Feb 4, 2020 - Politics & Policy

Nevada Democrats say their caucus won't use Iowa's app

Photo: Jeff Bottari/Zuffa LLC via Getty Images

Nevada's Democrats say their Feb. 22 caucus will not use the same vote-tallying app that's being blamed for the unprecedented delay reporting Monday's Iowa caucus results. CNN previously reported Nevada would.

Our thought bubble: When software introductions fail as badly as Iowa's just did, engineers typically "roll back" their system to its last previously functioning state. For Nevada's Democrats, that's likely to mean turning back the clock to the way they did it four years ago.

The big picture: Caucuses are more complex to report than elections, and we're likely to see smoother sailing from next week's New Hampshire primary and the primaries that follow.

  • The other remaining caucus states are Kansas, North Dakota, Wyoming and Maine.
  • The Iowa debacle had all the earmarks of what engineers call a "cascading failure" as both the app and the state's backup phone reporting systems failed.
  • It may have presented what software developers call an "edge case," pushing the tallying system over the precipice.

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This story has been updated with the statement from Nevada Democrats.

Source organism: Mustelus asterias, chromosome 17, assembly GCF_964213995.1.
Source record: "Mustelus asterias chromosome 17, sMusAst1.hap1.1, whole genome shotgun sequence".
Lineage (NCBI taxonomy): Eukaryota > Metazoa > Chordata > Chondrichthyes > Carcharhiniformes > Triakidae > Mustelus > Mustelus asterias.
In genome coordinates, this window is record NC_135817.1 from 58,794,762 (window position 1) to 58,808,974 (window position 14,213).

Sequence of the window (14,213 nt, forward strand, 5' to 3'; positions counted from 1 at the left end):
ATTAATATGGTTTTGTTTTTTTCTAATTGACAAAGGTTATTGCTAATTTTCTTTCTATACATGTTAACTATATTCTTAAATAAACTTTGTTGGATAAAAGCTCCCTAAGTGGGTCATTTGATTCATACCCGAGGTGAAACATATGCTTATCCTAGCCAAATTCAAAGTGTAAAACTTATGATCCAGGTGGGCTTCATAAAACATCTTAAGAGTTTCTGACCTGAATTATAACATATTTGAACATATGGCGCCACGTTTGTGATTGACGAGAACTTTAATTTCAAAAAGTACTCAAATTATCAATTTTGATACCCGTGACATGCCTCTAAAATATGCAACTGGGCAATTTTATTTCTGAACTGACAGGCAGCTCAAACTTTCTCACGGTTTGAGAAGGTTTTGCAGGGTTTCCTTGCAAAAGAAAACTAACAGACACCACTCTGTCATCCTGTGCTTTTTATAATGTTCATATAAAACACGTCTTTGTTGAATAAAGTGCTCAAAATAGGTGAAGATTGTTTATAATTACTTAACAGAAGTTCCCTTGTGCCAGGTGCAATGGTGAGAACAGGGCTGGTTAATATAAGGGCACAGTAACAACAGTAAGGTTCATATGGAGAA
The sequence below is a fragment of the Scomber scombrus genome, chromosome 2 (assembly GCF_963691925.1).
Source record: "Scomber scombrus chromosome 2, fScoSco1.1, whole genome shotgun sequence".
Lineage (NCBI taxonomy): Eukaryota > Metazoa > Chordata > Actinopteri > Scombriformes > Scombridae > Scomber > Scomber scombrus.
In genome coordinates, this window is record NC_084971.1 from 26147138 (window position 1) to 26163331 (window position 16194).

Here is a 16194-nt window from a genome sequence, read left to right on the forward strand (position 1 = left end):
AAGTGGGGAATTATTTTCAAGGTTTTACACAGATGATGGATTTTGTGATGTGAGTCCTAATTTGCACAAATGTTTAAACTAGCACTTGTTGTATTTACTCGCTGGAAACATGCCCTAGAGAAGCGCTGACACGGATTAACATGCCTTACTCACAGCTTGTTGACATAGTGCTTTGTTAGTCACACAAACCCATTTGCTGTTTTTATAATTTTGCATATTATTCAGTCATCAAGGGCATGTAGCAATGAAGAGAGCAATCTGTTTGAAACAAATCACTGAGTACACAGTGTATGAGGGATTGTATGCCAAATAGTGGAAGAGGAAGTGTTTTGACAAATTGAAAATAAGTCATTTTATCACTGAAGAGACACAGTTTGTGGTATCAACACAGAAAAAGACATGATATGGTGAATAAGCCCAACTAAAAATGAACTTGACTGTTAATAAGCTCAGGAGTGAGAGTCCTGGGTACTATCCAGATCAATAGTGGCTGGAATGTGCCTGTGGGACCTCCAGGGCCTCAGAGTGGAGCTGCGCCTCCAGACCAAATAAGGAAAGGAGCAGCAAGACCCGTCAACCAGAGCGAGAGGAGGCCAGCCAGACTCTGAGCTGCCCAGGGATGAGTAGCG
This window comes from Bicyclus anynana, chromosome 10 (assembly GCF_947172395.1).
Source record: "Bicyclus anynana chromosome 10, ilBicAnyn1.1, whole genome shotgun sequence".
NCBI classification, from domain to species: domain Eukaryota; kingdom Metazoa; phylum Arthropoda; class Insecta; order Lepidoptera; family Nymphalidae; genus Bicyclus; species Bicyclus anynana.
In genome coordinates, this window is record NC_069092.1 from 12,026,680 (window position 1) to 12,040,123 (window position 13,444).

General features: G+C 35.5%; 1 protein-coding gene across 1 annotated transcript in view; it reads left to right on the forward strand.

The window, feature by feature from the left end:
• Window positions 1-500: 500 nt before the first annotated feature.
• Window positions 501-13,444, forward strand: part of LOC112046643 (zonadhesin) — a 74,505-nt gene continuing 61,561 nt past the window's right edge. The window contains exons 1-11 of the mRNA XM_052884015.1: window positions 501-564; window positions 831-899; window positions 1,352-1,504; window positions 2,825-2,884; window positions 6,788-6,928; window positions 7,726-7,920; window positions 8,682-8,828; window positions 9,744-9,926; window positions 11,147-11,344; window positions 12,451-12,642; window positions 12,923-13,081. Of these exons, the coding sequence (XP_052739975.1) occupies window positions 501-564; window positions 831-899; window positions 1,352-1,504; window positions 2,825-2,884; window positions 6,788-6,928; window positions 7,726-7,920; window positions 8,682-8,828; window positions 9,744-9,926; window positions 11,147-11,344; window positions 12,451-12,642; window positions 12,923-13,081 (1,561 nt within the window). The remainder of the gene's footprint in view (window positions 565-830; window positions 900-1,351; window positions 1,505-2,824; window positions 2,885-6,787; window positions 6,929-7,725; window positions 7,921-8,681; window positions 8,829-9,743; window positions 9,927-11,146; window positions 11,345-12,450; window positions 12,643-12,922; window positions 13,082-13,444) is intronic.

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Software disaster sinks Iowa caucus

Biden supporters caucus in a Des Moines, Iowa, gym. Photo: Chip Somodevilla/Getty Images

The disastrous rollout of the Iowa Democratic Party's new vote-reporting app Monday night looks to go down as a software train wreck for the ages.

The big picture: Coding disasters have been with us as long as there's been software, and in the past they've led to exploding space missions and lethal doses of radiation for cancer patients. In this case, the failure of a new app, followed by long delays with a phone-reporting backup system, seems to have crippled the calendar-leading Iowa Democratic caucuses — adding a fresh element of instability to our troubled election system.

Anxieties over Nevada caucuses mount following Iowa chaos

Nevada voters during the 2018 midterm elections. Photo: Mikayla Whitmore/The Washington Post via Getty Images

There are growing concerns that the Feb. 22 Nevada caucuses could be a repeat of the chaos that hit Iowa's caucus process earlier this month, AP reports.

What's happening: Election volunteers in the state have yet to receive training for the iPads they will use on caucus day — or specific details about what the process' electronic "Caucus Tool" is and how it will ultimately be used.

Trump camp weaponizes Iowa caucus chaos against Democrats

Photo: Sarah Silbiger/Getty Images

The Trump camp seized on Democrats' caucus meltdown in Iowa, using the lack of results and tech-driven chaos to sow uncertainty about the process in its aftermath.

Why it matters: The right is weaponizing the mess in an attempt to fire up its base and highlight Democrats' organizational failure, seizing on the botched caucus to argue that the left's top candidates can't be trusted to enact their promised sweeping structural reforms.